Despite years of tough policing, Oakland couldnt get a handle on handgun offense. Was the answer a community-based approach?
Ersie Joyner had a banner year in 1995. He was just four years out of Oakland’s police academy when he was awarded a prestigious honour of merit for a seemingly superhuman achievement. In one year, he personally started more than 400 stoppages. And the evidence room of the Oakland police department( OPD) was crammed with millions of dollars value of cocaine and heroin he had expropriated from dealers.
” I thought to myself, I’m on top of my game ,” said Joyner in a recent interrogation.” I’m the best of the best .”
But looking back, Joyner doesn’t see the coming to policing in his early years, and OPD’s institutional culture of the 1990 s, effectively functioning, or responsible. The aggressive zero-tolerance programs used to lock up thousands of people, mainly for dose atrocities, never succeeded in creating a safer city.
” My whole entire vocation I have been coached, I have qualified, and I have worked towards eliminating organizations ,” said Joyner.” That has disappointed miserably for us for decades .”
Joyner has become a case study in mutate. Now the head of OPD’s Ceasefire program- a successful violence intervention initiative ascribed with contributing to Oakland’s decline in gun homicide charges- he no longer believes that the police can successfully address violent crime on their own. Instead, he’s come to see the limits of law enforcement tactics and the importance of the community’s role in divulge the cycles/second of violence in a town like Oakland, which for years was graded among America’s” slaying uppercases “.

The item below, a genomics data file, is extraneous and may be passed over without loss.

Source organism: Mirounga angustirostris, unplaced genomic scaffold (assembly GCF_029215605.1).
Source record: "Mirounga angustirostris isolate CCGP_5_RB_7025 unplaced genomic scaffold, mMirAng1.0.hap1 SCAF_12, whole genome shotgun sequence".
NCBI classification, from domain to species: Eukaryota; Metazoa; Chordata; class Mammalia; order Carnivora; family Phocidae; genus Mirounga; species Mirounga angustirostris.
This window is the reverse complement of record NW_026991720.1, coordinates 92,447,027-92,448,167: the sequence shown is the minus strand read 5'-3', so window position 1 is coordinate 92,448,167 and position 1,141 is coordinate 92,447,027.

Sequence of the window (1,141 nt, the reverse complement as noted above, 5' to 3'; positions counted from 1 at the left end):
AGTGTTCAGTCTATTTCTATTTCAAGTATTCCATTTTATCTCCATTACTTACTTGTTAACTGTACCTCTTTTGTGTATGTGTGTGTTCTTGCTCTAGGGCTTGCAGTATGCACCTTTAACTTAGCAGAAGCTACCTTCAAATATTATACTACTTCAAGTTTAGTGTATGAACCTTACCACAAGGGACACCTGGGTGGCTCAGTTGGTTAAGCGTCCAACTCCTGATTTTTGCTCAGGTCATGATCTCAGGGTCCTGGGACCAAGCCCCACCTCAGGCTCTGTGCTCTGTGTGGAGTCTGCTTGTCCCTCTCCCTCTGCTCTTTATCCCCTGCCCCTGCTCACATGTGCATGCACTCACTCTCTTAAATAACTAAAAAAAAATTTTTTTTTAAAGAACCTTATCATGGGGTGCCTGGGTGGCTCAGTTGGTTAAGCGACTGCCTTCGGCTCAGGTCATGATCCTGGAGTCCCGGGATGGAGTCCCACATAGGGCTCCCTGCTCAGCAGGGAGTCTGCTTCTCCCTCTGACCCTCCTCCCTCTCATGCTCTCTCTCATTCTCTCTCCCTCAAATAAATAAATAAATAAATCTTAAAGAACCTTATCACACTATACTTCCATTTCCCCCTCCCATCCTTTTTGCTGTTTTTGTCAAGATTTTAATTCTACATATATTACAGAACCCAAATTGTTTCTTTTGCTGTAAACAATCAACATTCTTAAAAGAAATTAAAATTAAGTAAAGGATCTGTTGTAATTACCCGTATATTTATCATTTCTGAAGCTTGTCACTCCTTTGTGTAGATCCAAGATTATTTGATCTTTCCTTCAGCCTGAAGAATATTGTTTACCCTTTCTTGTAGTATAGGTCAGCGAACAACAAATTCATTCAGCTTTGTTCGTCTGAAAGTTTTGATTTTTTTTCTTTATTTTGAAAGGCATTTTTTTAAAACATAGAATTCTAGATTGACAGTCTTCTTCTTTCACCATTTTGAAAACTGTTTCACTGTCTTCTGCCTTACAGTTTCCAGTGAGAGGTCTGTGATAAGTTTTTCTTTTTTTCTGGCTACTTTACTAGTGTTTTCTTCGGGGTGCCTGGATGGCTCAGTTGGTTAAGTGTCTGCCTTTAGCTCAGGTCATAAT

Joyner was one of California’s top policemen in the 1990 s. Sporting and street-wise, he grew up in East Oakland and dominated an understanding of the city that few other policemen had. He graduated from the elite Bishop O’Dowd private school and investigated criminal justice at California State University Hayward. At 22, after only six months on patrol, he was drafted to go undercover in high-risk investigations.
He’d end up spending much of his career there, sometimes working in joint taskforces with federal agencies. Last-minute, he found himself on loan to the FBI and DEA to surveil dope and weapons smugglers who were connecting the Bay Area to the Mexican border. He attached OPD’s Swat and the special imperatives division, which hounded the forearmed drug peddler who propelled Oakland’s retaliatory cycles of violence.
Wherever he was, Joyner’s racket always centres on ” dismantling” the Bay Area’s most violent mobs. And in a police bureau that respected itself on its stature for toughness, Joyner, who has a bulldog-like stare, was the personification of the hard-charging cop. He became one of OPD’s most most decorated men, prevailing officer of the year in 2002 and taking dwelling six awards of virtue throughout his career.